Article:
learning process

As I explained in my post on our instructional design, quality content is merely the starting point of the the online learning process. An effective instructional design also requires an active engagement with challenging assignments embedded in a community of peers. Only by combining these three elements can we ensure that learners reach their destination: advanced learning outcomes.

The Elements of the Online Learning Process: Content, Context, Community

At iversity, we call the elements that work together to create an effective learning process the three Cs: content, context, community.

Three Elements Make Up the Online Learning Process

Content: A great online course comprises the full range of multimedia content from video and audio, to text, photographs, infographics, illustrations or even comics. Quality is key. But this doesn’t mean that everything necessarily has to be polished. Sometimes, something that’s a bit rough around the edges but authentic can work just as well or better (like a page from a notebook or a few snapshots taken in the street to illustrate a point with real world examples). What’s most important is that elements work well together and tell a story. More about this in another post on storytelling in online education.

Context: The second C refers to context. This often causes some confusion, because it is not quite as self-evident as the other two. Context refers to assignments. Why context? Because assignments require learners to apply their knowledge in different contexts. For example, in order to solve a case study, I have to take what I have learned – the knowledge I have gained from working through the content – and use it to solve a real or fictitious problem.

Community: While a few autodidacts are very good at teaching themselves, most of us find it a lot easier to learn together with others. That’s why iversity puts social learning front, right and center. Both the platform and the course design aim at fostering meaningful interactions between learners. The community provides the information, inspiration, feedback and motivation that are often key for effective learning to take place.

The Intersections = Traditional Learning Formats

The intersections of these elements represent the learning formats traditionally found on campus: self-study with a textbook, for example, which offers content and assignments; the lab section or tutorial where students come together to work on assignments in a group; and the seminar where they discuss the learning material amongst each other.

Taking this comprehensive approach to instructional design, which combines online all three core elements of the online learning process, allows our courses to cover the full range of Bloom’s taxonomy. (What this means exactly and why it is important for learning, comprehension and ROI, I will explain in my next post.)

P.s. This model is very much indebted to William Rankin who has mapped out this idea in a lot more detail in his overview on Dimensions of Productive Formal Learning.

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E-learning has been around now for two decades. In this time, it hasn’t earned a great reputation. When I tell people that I work in the online learning space, the reaction is rarely one of excitement. People who work in the corporate world usually tell me about the most recent compliance training they had to suffer through. “28 Clicks on “Next”, a few multiple choice questions, and that’s it.” The problem here is that working through content in isolation and without real challenges gives little cause for excitement. We need a new kind of instructional design for effective online learning!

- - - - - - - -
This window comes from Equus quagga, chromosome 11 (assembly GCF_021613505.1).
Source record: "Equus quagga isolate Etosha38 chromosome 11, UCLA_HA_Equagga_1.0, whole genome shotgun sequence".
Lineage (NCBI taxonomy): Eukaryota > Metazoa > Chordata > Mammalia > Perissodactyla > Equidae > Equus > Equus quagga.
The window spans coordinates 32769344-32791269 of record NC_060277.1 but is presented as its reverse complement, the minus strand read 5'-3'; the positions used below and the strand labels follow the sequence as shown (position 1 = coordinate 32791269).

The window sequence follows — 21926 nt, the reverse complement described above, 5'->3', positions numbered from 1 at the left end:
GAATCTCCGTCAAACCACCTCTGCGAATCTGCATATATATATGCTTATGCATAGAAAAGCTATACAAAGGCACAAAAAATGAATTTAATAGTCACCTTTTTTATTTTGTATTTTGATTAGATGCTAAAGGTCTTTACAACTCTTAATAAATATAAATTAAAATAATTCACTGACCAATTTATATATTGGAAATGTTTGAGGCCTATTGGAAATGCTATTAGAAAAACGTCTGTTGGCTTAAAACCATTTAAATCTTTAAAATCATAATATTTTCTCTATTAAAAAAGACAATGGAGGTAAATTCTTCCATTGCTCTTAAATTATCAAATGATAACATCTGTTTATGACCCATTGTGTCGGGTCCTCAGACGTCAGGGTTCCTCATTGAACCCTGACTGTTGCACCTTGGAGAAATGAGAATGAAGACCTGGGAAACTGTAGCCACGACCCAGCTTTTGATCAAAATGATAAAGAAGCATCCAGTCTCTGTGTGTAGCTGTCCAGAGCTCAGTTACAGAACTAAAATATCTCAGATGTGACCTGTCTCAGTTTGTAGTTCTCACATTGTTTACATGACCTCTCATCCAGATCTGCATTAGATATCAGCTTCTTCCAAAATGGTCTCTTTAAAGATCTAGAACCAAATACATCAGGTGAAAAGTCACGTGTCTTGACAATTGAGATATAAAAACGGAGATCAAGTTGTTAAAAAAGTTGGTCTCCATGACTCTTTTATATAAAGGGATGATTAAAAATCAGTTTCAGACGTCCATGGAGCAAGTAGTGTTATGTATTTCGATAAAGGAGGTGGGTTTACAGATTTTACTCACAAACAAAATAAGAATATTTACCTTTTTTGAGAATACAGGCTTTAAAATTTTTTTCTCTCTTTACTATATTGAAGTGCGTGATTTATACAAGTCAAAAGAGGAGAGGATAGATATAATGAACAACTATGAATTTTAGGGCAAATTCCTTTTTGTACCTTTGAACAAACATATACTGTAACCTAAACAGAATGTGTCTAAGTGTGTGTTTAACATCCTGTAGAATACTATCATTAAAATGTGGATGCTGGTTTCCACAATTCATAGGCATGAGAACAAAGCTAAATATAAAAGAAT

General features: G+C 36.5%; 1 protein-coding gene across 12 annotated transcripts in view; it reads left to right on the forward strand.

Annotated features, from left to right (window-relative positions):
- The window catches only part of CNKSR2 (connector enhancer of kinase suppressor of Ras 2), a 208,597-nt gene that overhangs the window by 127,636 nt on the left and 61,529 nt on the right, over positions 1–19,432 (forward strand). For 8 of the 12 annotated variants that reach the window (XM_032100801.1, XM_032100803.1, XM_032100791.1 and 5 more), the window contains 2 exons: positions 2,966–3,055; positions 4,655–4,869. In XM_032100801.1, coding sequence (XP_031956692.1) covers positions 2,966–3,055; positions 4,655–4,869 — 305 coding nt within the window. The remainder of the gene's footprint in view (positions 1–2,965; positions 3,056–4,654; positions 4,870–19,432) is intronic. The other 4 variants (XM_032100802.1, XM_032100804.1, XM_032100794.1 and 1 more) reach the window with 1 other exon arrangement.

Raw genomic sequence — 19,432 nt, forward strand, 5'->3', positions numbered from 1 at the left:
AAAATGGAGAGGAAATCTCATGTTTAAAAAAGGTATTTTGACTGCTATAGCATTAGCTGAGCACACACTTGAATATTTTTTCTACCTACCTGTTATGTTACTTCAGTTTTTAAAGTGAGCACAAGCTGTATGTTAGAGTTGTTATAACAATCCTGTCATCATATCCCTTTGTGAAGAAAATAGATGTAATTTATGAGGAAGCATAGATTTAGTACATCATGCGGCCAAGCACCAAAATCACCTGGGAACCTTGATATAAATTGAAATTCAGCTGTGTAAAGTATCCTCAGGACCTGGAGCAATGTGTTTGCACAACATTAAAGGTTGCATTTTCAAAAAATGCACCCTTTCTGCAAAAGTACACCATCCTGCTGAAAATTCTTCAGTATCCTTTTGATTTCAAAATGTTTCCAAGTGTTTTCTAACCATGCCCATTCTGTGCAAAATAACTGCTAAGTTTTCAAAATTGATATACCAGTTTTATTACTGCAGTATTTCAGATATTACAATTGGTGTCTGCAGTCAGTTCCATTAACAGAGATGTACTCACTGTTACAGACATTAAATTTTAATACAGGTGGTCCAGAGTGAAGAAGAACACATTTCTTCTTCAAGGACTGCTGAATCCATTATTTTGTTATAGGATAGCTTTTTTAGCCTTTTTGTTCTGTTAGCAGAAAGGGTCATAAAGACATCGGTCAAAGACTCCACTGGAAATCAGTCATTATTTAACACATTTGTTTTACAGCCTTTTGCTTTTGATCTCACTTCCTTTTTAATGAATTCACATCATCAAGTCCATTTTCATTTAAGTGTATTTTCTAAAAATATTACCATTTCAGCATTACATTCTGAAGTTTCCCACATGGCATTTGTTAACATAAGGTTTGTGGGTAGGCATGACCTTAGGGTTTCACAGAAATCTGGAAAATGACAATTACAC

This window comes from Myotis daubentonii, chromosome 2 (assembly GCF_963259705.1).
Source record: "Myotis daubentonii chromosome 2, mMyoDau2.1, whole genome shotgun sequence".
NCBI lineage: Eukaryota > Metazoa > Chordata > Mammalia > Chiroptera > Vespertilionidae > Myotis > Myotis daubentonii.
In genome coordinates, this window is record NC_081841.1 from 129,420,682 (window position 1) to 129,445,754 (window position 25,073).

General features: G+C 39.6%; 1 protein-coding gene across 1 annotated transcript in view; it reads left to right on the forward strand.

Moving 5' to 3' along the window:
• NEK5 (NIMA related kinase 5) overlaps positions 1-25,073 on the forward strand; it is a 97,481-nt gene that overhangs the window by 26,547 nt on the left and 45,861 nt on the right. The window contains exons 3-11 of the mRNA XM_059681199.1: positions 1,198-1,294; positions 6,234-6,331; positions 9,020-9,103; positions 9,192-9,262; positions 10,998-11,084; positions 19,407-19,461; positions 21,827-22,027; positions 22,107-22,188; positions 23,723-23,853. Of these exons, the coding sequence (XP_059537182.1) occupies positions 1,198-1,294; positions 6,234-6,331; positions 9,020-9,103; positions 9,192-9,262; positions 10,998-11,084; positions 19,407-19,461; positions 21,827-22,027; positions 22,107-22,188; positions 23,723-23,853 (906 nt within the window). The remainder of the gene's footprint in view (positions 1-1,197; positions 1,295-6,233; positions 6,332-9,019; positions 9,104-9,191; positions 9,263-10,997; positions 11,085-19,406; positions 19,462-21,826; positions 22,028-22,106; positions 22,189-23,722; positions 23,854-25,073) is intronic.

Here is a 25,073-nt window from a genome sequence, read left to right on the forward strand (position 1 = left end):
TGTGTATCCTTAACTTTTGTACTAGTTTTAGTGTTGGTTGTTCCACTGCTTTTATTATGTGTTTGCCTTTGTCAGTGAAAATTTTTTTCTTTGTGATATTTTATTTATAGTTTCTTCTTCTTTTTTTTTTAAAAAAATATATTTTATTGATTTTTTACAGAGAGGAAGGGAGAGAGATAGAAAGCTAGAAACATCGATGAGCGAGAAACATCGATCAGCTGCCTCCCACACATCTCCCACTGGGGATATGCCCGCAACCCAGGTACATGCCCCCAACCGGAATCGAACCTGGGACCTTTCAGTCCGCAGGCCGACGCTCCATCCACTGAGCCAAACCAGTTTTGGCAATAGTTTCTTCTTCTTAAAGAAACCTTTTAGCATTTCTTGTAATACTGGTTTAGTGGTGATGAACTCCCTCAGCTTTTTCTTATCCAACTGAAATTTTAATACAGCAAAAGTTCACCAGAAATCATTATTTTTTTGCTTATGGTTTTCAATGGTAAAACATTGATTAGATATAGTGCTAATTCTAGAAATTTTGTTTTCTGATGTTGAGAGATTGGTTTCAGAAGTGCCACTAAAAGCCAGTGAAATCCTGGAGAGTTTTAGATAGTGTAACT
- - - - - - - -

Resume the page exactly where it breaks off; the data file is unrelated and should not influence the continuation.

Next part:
The traditional approach to instructional design: elarning course = content

The iversity Approach to Instructional Design

Unlike other learning solutions that merely provide content, we at iversity understand learning as an active, social process. Education thought leader David A. Wiley summarised this point very well: „If high quality reusable content were all that were required to support learning, libraries would never have evolved into universities. That is to say, interaction with other human beings always has been and always will be an integral part of the learning process. This is especially true when learning of higher-order skills.”

Our fresh approach to instructional design: iversity course = learning process „If high quality reusable content were all that were required to support learning, libraries would never have evolved into universities. That is to say, interaction with other human beings always has been and always will be an integral part of the learning process. This is especially true when learning of higher-order skills.” David A. Wiley

That’s why iversity courses feature more than just content. As well as high-quality multimedia learning materials, all our instructional design combines challenging, open-ended assignments with a variety of ways for students to interact and learn with and from each other, such as the learning journal, a discussion forum and messaging feature. Students acquire knowledge in order to understand a certain topic, but must then apply it in different contexts, actively creating their own pieces of work while analysing and evaluating the work of others.

This kind of instructional design covers all steps of Bloom’s Taxonomy of Learning, allowing learners to reach learning outcomes they would not be able to reach with traditional corporate e-learning formats such as web-based trainings (WBTs). How exactly the approaches differ in this respect is something I will explain in a future post.

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